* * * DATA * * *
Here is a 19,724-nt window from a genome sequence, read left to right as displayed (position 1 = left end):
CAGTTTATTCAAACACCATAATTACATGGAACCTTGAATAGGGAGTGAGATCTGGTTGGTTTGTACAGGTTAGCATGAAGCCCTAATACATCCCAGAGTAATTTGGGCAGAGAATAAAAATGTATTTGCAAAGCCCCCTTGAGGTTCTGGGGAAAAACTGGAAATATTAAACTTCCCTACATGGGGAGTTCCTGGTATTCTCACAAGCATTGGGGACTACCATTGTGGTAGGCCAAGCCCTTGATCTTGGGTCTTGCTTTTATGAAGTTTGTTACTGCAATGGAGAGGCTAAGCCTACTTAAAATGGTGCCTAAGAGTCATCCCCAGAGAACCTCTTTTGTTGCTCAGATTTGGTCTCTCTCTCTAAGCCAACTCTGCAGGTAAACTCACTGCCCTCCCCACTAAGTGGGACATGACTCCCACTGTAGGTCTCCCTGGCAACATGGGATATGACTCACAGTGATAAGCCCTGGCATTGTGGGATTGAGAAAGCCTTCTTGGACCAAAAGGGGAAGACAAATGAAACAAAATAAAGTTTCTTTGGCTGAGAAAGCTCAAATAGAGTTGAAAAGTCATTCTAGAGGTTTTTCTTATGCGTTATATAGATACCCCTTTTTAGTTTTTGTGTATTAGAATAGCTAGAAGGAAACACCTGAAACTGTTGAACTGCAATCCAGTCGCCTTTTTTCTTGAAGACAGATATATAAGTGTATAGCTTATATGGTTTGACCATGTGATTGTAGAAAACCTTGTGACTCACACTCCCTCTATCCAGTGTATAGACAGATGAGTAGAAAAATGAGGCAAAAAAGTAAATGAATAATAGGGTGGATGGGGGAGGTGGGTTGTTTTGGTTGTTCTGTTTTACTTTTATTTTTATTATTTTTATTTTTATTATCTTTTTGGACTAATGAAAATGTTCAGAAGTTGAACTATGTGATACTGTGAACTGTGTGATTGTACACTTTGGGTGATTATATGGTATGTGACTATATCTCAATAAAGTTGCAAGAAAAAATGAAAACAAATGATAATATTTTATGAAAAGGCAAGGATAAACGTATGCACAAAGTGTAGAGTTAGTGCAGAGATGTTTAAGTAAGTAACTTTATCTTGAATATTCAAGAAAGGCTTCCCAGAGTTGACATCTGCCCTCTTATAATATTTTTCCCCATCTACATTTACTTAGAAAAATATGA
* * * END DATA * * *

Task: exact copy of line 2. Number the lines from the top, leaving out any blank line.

CAGTTTATTCAAACACCATAATTACATGGAACCTTGAATAGGGAGTGAGATCTGGTTGGTTTGTACAGGTTAGCATGAAGCCCTAATACATCCCAGAGTAATTTGGGCAGAGAATAAAAATGTATTTGCAAAGCCCCCTTGAGGTTCTGGGGAAAAACTGGAAATATTAAACTTCCCTACATGGGGAGTTCCTGGTATTCTCACAAGCATTGGGGACTACCATTGTGGTAGGCCAAGCCCTTGATCTTGGGTCTTGCTTTTATGAAGTTTGTTACTGCAATGGAGAGGCTAAGCCTACTTAAAATGGTGCCTAAGAGTCATCCCCAGAGAACCTCTTTTGTTGCTCAGATTTGGTCTCTCTCTCTAAGCCAACTCTGCAGGTAAACTCACTGCCCTCCCCACTAAGTGGGACATGACTCCCACTGTAGGTCTCCCTGGCAACATGGGATATGACTCACAGTGATAAGCCCTGGCATTGTGGGATTGAGAAAGCCTTCTTGGACCAAAAGGGGAAGACAAATGAAACAAAATAAAGTTTCTTTGGCTGAGAAAGCTCAAATAGAGTTGAAAAGTCATTCTAGAGGTTTTTCTTATGCGTTATATAGATACCCCTTTTTAGTTTTTGTGTATTAGAATAGCTAGAAGGAAACACCTGAAACTGTTGAACTGCAATCCAGTCGCCTTTTTTCTTGAAGACAGATATATAAGTGTATAGCTTATATGGTTTGACCATGTGATTGTAGAAAACCTTGTGACTCACACTCCCTCTATCCAGTGTATAGACAGATGAGTAGAAAAATGAGGCAAAAAAGTAAATGAATAATAGGGTGGATGGGGGAGGTGGGTTGTTTTGGTTGTTCTGTTTTACTTTTATTTTTATTATTTTTATTTTTATTATCTTTTTGGACTAATGAAAATGTTCAGAAGTTGAACTATGTGATACTGTGAACTGTGTGATTGTACACTTTGGGTGATTATATGGTATGTGACTATATCTCAATAAAGTTGCAAGAAAAAATGAAAACAAATGATAATATTTTATGAAAAGGCAAGGATAAACGTATGCACAAAGTGTAGAGTTAGTGCAGAGATGTTTAAGTAAGTAACTTTATCTTGAATATTCAAGAAAGGCTTCCCAGAGTTGACATCTGCCCTCTTATAATATTTTTCCCCATCTACATTTACTTAGAAAAATATGA